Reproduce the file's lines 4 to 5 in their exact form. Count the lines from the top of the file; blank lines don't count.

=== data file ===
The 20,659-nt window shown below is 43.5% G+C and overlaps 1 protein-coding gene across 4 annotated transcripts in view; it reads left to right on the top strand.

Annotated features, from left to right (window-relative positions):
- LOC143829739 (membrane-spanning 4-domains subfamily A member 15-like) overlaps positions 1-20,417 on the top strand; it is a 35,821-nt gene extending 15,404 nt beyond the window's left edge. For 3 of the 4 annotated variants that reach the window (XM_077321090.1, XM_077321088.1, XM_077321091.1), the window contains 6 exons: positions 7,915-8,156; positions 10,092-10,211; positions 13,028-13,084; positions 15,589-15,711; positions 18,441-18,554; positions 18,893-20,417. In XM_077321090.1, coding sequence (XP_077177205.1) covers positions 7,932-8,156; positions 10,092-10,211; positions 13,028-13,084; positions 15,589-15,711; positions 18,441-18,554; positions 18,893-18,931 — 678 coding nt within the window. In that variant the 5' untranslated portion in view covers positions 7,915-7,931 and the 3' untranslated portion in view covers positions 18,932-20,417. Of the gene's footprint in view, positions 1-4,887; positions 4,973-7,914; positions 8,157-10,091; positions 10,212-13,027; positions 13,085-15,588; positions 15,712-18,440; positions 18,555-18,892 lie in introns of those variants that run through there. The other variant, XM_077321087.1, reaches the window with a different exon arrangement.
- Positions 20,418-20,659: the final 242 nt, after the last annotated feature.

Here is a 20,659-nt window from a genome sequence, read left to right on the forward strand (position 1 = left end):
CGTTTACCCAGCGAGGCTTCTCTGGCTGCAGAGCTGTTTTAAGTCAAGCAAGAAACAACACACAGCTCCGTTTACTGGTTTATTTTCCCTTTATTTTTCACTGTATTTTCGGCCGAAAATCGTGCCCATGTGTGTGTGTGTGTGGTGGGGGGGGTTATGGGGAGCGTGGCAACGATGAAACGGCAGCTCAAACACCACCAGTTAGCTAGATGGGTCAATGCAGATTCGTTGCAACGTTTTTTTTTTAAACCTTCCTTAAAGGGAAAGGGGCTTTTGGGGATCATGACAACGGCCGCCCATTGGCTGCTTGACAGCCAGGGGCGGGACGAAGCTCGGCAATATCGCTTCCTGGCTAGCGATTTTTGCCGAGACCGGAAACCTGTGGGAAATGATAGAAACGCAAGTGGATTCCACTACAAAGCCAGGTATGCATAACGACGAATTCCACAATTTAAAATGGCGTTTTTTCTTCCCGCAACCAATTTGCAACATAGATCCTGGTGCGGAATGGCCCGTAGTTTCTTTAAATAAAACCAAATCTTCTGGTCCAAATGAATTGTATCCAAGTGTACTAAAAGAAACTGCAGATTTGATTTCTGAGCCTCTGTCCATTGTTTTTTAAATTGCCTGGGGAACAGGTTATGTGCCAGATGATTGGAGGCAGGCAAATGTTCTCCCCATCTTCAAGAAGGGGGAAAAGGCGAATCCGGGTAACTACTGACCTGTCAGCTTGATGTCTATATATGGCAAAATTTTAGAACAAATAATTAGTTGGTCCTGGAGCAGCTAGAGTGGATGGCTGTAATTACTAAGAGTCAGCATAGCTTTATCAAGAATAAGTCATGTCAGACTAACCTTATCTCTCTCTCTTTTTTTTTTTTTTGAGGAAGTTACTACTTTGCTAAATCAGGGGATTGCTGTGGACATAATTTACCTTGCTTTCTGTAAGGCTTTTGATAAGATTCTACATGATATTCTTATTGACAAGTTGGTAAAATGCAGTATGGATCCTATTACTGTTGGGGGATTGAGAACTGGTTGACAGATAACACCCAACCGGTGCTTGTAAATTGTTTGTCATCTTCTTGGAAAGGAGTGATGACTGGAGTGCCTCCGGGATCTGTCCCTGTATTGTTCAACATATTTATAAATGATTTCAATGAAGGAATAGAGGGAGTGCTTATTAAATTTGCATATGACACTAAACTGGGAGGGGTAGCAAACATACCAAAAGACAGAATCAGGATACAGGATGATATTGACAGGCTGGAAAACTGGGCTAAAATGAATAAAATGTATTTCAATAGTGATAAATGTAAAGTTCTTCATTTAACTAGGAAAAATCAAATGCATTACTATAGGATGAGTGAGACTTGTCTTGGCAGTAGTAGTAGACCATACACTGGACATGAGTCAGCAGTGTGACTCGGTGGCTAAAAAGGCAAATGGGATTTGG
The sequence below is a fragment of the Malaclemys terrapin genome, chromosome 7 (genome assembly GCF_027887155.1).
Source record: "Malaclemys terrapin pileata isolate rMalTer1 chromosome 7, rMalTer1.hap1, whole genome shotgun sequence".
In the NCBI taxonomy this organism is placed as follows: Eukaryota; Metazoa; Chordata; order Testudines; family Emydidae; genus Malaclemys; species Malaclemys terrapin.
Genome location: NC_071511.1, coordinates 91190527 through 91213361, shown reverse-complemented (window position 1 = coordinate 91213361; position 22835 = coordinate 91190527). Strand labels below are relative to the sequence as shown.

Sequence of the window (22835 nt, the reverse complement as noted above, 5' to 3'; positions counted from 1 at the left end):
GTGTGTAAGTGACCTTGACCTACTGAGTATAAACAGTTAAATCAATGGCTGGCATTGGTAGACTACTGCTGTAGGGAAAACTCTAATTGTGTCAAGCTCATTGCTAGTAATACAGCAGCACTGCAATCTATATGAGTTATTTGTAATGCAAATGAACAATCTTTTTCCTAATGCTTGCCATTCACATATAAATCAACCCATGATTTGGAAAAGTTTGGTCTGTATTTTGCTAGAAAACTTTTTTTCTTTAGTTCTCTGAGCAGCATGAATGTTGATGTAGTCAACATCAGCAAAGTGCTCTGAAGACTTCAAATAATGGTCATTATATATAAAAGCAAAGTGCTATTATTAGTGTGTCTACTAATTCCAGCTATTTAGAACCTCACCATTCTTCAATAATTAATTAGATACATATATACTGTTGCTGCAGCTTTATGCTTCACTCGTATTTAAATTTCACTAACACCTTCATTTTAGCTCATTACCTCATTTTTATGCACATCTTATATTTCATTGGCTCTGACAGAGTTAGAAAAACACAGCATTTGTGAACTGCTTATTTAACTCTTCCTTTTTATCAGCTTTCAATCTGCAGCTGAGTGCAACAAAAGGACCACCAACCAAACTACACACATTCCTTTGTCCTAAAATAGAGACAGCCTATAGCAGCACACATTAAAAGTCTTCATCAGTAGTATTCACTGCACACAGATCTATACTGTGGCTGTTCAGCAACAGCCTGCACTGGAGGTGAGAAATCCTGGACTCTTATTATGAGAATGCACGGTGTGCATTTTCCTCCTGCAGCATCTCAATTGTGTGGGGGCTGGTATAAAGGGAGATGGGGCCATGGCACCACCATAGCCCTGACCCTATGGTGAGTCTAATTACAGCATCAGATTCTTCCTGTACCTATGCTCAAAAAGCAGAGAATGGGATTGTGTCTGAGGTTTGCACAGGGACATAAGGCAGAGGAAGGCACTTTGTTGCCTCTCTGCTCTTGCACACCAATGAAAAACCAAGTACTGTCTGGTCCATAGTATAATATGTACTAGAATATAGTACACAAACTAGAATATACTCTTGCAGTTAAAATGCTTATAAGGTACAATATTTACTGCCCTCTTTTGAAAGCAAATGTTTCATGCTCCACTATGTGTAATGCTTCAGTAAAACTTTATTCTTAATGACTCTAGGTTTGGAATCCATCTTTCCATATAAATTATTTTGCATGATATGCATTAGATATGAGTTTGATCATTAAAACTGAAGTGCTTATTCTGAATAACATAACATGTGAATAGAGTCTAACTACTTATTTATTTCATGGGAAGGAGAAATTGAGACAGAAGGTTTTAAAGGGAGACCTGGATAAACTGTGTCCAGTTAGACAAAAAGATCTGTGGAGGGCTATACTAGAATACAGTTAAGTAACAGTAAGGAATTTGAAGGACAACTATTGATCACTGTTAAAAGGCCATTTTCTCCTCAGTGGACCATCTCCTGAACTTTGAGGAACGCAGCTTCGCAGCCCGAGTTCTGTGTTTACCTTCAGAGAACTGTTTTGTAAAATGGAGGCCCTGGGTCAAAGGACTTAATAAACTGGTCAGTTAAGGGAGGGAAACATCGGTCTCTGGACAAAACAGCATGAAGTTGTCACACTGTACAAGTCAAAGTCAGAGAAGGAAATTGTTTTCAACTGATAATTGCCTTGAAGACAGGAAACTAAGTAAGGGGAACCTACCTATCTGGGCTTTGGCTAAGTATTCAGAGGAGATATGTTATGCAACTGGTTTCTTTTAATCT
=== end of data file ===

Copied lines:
- Positions 20,418-20,659: the final 242 nt, after the last annotated feature.

Here is a 20,659-nt window from a genome sequence, read left to right on the forward strand (position 1 = left end):